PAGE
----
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Doping Alert: First athlete kicked out of Pyeongchang for banned substance

He's a speed skater from Japan.
Kei Saito
Kei Saito trains during Short Track Speed Skating practice. Photos: Getty Images

Kei Saito, a Japanese short track speed skater, was suspended Tuesday after failing an out-of-competition doping test he took upon arriving in Pyeongchang.

According to a press release issued by the Court of Arbitration for Sport (CAS), the 21-year-old college senior, who was scheduled to compete in the men’s 5,000-meter relay qualifier today, tested positive for the banned substance acetalozamide.

Acetalozamide is a diuretic, or "water pill" consumed to reduce altitude sickness, but diuretics can be used to mask performance-enhancing substances. It, as well as diuretics in general, is included on the World Anti-Doping Agency’s list of prohibited substances (which you can view in full below).

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According to CAS, Saito "accepted on a voluntary basis to be provisionally suspended and to leave Olympic Village."

This ban, resulting from the test Saito took on Feb. 4, is reportedly the first doping case for Japan — which will host the 2020 Summer Olympics — at a Winter Games.

Saito responds

"I am extremely shocked by the test results that have come back," Saito said in a statement, according to Kyodo News. "I have never considered doping. I have never used anabolic steroids so I have never needed to try to hide it. I have no motive to use this substance nor do I have anything to gain by using this substance."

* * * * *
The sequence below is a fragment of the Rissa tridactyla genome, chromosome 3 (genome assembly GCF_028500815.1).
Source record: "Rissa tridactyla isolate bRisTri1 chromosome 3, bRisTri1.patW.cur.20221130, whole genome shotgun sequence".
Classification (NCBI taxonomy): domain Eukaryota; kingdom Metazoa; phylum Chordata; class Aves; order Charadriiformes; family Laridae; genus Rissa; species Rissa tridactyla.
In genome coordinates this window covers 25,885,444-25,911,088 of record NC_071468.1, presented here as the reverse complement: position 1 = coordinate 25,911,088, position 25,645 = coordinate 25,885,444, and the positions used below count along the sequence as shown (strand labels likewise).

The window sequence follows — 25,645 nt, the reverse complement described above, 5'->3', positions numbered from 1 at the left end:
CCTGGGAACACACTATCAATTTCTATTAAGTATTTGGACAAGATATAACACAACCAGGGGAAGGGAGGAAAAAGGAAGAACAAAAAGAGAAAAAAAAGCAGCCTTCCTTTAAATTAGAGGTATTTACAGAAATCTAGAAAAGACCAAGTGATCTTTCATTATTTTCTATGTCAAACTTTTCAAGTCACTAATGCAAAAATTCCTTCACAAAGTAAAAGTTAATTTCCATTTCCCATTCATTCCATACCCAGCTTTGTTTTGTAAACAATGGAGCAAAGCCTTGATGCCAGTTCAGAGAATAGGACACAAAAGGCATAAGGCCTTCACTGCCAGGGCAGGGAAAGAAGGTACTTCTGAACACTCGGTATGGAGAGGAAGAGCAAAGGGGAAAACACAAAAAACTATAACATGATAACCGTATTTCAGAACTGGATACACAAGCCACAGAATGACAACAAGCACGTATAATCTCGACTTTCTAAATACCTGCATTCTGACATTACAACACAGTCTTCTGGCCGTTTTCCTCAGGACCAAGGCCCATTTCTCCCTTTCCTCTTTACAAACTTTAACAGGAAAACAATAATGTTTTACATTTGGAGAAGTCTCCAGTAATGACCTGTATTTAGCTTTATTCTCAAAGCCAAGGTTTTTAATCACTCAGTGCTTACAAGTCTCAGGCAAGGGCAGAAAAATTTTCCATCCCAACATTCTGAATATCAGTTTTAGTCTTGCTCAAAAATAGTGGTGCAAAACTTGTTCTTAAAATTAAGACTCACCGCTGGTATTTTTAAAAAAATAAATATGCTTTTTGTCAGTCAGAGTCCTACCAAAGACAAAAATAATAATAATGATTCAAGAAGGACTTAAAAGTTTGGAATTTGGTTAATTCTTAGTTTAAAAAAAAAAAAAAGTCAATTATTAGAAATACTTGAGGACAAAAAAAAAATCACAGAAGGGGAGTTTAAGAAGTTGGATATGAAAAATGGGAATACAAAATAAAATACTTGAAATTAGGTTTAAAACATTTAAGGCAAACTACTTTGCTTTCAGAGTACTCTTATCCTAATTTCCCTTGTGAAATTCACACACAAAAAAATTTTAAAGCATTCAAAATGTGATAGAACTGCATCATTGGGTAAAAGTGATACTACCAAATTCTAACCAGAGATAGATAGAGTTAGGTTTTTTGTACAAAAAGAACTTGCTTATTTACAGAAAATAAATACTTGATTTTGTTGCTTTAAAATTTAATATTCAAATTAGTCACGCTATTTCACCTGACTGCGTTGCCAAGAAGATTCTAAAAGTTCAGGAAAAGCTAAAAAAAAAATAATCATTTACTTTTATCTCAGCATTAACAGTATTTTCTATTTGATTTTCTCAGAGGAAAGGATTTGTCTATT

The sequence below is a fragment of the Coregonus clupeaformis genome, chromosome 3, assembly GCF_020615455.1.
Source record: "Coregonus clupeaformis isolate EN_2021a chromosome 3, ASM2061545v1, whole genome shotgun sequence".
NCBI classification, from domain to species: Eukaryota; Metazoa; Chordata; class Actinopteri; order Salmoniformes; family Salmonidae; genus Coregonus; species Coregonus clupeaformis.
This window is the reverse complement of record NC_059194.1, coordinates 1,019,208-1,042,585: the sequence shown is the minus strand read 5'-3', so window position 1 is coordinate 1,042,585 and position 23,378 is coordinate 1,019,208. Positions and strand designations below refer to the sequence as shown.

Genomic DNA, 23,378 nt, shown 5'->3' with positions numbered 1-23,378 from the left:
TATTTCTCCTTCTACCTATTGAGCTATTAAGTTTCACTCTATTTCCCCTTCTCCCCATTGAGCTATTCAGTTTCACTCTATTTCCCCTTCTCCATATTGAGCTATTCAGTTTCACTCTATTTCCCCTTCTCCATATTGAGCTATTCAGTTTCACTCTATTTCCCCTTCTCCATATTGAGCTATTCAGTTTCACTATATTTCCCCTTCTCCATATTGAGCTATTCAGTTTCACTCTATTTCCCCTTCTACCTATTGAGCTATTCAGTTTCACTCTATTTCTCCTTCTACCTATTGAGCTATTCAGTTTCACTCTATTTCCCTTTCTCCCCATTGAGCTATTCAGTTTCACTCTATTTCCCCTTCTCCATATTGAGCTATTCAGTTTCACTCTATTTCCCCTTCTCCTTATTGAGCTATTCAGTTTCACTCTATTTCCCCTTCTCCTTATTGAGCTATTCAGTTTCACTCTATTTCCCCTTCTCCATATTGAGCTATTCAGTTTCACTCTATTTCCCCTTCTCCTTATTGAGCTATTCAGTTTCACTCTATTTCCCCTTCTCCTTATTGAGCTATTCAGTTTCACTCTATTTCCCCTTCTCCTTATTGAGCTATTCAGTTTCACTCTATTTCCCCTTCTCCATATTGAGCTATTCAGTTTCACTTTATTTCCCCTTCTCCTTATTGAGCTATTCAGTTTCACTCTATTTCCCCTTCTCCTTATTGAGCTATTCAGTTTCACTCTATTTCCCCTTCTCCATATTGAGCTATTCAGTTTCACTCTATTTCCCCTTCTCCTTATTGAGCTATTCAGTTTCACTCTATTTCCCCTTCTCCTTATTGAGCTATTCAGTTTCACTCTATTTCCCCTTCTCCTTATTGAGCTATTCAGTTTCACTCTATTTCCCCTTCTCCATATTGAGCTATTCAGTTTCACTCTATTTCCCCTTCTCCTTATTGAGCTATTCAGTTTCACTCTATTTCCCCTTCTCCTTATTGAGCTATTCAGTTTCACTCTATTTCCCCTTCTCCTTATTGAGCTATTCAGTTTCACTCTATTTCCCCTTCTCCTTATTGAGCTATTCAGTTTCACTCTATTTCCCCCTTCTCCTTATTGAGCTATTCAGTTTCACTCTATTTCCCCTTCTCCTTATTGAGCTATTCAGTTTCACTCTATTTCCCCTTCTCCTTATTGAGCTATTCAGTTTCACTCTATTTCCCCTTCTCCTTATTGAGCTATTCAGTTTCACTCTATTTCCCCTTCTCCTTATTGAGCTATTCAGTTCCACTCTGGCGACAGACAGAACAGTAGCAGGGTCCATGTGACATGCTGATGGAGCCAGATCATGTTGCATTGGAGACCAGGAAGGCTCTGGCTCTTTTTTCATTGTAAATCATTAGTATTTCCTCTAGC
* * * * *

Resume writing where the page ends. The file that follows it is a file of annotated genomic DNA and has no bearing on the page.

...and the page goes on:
Saito went on to say that acetalozamide could have only entered his system if he "took it unknowingly and [it] happened by accident."

"…I plan to fight to prove my innocence," Saito, who was a member of Japan’s 2013 World Junior Championships bronze medal 3,000-meter relay team, continued. "But right now, I do not want to be a disturbance to my team competing at the Olympic Games, so I have decided to accept the provisional suspension and will leave the team and the athletes' village voluntarily."

Kei Saito

CAS said final decisions may be appealed only after the Winter Games come to a conclusion. And Yasuo Saito, Vice President of the Japanese Olympic Committee, said the organization would "offer him full support through this."

"We want to make it clear we have not admitted to a violation," the VP said. "I want to stress the 'provisional' part of this decision."

Tsutomu Kawasaki, Japan’s short track coach, said the suspended Olympian "showed a lot of promise at a young age and has been educated on doping." He too is shocked.

In addition to being kicked out of Olympic Village, Saito is suspended from any future International Skating Union (ISU) competition, "pending the resolution of this matter."

The International Olympic Committee (IOC) banned Russia from Pyeongchang after a massive doping scandal during the Sochi Games. However, 169 Russian athletes have been allowed to compete — reportedly after a series of intense screenings — under the title "Olympic Athlete from Russia," or "OAR." Read up on Metro’s OAR guide for all the rules and regulations these athletes have to follow.  

No results from the Pyeongchang Games have been affected by Saito’s suspension, and according to the Olympic website, the men's Japanese 5,000-meter relay team has qualified for Final B (to determine placement) on Feb. 22. Relay teams competing in Final A that day (for medals) are Korea, Hungary, China and Canada.

Check out NBC's Short track 101 guide for everything you need to know about the competition format.

 
 
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